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Old 12-01-2009, 09:24 PM   #1
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Lighiting for Home Office

I'm about to shoot a short that entirely takes place in a home office during the day/ dusk. The idea of the film is to show no faces, just hands doing work at the desk and an occasional shot of shoes/ high heels of the character who is at the desk. Except for a couple rare tracking shots into the desk, the whole film takes place at this desk. My friend has been nice enough to let me use his house for this shoot, which has nice big windows letting in plenty of light, plus pull down shades in case I need to cut down on the light. However, I know I'll still need to light it, and I'm wondering whether it still might be better to shoot it at night and light it for day since you only see a window in but one shot.
My budget is small, but I can afford a couple hundred dollars on lighting rentals. I'm shooting with a Panasonic HVX 200 with the Letus Adapter. The house's windows do face the sun during sunset, which is not a desired look.
Any advice?
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Old 12-01-2009, 09:48 PM   #2
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I'm wondering whether it still might be better to shoot it at night and light it for day since you only see a window in but one shot.
Well, sure you only see it in one shot... but you say these windows are big? Big as in they let in the majority of the light during the daytime? And they line up east to west?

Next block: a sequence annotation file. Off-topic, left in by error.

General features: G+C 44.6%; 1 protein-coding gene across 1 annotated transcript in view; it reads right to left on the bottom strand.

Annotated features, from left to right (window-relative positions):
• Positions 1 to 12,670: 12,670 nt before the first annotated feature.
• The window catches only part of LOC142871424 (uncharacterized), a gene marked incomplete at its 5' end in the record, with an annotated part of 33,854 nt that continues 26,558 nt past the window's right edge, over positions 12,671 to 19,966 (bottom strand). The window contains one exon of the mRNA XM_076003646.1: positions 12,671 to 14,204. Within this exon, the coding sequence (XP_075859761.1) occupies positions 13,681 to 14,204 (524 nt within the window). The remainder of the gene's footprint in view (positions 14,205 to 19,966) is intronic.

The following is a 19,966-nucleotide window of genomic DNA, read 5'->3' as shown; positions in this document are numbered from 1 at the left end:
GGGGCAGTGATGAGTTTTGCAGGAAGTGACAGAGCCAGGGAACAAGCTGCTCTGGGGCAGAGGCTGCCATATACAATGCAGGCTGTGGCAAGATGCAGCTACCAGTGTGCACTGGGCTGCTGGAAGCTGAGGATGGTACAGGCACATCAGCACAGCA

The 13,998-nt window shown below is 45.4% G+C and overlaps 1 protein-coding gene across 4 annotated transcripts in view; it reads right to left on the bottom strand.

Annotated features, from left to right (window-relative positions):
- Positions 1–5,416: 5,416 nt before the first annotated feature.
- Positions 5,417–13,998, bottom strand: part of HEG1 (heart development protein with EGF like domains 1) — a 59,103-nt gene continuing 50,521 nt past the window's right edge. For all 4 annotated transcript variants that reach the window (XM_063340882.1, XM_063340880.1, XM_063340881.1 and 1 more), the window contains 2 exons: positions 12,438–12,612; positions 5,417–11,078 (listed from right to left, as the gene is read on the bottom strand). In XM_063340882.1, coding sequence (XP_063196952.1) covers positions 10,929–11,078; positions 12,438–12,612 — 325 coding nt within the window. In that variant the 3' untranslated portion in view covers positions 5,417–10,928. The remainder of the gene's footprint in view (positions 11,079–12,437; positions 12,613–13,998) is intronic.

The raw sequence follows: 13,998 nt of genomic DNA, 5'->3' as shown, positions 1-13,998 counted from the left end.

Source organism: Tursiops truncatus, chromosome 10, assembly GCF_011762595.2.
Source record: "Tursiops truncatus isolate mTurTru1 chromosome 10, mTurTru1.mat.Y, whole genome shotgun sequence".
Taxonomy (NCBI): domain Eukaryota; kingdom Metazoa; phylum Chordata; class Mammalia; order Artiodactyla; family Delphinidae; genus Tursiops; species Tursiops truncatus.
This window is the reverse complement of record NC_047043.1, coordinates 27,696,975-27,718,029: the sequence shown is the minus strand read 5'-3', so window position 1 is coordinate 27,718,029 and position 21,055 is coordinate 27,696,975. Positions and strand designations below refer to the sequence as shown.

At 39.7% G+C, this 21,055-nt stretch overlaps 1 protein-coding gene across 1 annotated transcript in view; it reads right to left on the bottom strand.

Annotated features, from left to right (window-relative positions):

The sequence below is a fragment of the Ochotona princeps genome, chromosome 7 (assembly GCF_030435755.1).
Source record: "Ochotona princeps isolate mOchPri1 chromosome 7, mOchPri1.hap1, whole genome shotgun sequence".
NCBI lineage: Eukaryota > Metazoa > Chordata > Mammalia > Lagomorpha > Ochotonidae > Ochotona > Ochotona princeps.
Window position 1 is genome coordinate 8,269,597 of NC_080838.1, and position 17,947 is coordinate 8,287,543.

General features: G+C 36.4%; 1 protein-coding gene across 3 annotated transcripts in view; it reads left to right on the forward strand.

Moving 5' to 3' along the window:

I 'spose you could shoot at night, and light for day.

You could also set up a duvateen tent outside (during the daytime) and set up some lights in that. That would give you total control during both day & night. That would work best if the setting was supposed to be all nightime, though, I 'spose, if your windows are *that* big.

Just tossin' that out, not knowing exactly what your location layout is.

the whole film takes place at this desk.
Heck, just light your desk appropriately. Film the one shot you have with the window when it's suitable/timely to do that, and otherwise just light the desk. Pull the shades during the day. There ya go.

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Old 12-02-2009, 10:42 PM   #3
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Zensteve's idea also let you control the color of the light so it does not change during the shoot.

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Old 12-02-2009, 11:58 PM   #4
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I like to set the camera up to the room. This way, it's natural, ya don't have to reinvent anything, and no gaffer can mess it up.
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